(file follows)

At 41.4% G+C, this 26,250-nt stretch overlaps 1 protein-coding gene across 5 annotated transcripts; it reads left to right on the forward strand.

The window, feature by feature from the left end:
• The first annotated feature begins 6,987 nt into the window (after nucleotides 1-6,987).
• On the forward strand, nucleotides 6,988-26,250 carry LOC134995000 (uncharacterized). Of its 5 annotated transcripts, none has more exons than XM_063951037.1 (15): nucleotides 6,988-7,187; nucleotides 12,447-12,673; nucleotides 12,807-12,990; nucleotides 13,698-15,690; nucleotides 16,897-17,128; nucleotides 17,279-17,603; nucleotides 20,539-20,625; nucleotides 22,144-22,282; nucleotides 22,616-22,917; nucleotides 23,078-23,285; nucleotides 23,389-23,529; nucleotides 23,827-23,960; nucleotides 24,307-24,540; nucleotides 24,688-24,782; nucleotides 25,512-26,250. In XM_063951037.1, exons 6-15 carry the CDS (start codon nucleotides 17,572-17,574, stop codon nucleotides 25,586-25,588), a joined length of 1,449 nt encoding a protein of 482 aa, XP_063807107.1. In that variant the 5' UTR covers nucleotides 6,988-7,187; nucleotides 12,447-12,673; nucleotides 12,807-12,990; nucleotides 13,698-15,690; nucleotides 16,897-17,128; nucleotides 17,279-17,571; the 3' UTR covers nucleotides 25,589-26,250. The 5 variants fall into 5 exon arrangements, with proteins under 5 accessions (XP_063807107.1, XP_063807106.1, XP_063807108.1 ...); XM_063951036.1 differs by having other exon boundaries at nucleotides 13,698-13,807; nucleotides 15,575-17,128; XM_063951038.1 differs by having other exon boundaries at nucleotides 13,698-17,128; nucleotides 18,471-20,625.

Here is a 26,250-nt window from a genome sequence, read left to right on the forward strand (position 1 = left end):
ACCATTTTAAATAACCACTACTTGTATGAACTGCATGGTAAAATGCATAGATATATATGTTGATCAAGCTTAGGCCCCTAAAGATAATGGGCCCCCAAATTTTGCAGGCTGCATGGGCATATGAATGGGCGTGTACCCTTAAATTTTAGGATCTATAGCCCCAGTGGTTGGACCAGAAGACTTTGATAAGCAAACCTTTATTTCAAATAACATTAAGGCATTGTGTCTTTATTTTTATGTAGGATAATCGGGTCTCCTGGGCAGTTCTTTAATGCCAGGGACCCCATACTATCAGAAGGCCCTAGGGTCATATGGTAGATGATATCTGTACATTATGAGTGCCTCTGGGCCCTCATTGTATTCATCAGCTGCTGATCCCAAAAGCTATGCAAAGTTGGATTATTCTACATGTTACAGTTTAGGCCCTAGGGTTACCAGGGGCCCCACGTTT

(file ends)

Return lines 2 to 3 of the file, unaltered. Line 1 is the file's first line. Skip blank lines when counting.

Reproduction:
The window, feature by feature from the left end:
• The first annotated feature begins 6,987 nt into the window (after nucleotides 1-6,987).